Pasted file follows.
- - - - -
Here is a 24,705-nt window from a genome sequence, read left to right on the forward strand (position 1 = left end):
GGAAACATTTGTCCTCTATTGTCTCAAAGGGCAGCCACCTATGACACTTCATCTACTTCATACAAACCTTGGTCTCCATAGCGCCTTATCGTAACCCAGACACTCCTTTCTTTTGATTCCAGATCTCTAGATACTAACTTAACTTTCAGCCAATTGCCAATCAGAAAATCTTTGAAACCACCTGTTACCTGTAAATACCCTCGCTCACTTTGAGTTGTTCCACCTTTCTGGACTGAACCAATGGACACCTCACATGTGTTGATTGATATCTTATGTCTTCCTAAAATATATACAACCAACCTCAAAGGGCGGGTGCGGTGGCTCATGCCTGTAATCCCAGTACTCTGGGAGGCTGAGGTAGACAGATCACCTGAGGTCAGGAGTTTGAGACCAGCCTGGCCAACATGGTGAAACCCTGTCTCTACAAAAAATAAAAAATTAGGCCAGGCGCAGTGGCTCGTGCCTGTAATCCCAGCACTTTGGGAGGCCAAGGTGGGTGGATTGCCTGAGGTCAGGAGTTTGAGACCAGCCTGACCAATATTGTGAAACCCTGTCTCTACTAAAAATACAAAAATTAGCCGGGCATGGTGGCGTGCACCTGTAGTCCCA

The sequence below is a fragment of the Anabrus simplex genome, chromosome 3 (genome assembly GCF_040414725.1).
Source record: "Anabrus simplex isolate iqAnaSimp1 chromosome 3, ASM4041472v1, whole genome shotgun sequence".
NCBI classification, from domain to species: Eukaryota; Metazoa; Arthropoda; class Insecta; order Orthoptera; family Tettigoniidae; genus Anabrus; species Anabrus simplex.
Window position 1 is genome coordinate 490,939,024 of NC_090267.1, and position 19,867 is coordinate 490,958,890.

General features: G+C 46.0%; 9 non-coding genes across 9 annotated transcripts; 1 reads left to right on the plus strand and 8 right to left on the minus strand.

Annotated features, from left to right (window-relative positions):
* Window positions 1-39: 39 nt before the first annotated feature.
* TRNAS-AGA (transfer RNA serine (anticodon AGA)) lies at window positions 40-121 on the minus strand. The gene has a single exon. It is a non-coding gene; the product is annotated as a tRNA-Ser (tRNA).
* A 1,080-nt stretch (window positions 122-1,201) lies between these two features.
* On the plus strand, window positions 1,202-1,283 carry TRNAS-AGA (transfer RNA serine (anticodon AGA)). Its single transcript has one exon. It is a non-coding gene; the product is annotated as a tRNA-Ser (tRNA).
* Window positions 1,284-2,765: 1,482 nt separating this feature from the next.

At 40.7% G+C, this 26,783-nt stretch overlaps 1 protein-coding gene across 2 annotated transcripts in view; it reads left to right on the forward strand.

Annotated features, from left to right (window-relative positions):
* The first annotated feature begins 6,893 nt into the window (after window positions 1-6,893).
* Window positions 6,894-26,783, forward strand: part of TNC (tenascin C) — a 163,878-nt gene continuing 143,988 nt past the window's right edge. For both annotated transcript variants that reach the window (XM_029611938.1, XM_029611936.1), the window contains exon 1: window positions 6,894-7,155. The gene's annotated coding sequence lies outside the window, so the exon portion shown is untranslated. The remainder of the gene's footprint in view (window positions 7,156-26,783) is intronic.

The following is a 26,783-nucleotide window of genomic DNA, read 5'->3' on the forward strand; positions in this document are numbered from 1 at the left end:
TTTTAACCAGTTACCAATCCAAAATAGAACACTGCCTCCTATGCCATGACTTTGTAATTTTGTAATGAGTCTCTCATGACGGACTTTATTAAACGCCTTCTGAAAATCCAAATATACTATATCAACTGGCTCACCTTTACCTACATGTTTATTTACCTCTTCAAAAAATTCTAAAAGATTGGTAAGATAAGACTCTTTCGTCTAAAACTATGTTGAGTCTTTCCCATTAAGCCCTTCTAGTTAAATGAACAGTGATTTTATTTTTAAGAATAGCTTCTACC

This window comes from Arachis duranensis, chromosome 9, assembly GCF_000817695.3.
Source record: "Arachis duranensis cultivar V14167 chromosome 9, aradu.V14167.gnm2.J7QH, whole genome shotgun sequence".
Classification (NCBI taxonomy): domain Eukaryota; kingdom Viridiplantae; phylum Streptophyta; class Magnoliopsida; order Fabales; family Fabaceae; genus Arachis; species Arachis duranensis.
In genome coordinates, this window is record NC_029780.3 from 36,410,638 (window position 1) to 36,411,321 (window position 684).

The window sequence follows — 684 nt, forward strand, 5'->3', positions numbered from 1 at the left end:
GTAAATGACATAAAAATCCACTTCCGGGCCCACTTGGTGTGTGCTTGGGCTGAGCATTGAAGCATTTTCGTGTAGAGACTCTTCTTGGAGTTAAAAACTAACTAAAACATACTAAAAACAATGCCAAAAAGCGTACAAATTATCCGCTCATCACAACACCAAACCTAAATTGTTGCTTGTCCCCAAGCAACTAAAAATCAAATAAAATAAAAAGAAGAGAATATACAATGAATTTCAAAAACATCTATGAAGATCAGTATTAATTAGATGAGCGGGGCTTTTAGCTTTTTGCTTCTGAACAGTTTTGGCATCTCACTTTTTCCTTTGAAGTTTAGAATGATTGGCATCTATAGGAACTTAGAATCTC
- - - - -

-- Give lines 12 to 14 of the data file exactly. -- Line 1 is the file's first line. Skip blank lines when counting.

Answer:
* On the plus strand, window positions 1,202-1,283 carry TRNAS-AGA (transfer RNA serine (anticodon AGA)). Its single transcript has one exon. It is a non-coding gene; the product is annotated as a tRNA-Ser (tRNA).
* Window positions 1,284-2,765: 1,482 nt separating this feature from the next.

At 40.7% G+C, this 26,783-nt stretch overlaps 1 protein-coding gene across 2 annotated transcripts in view; it reads left to right on the forward strand.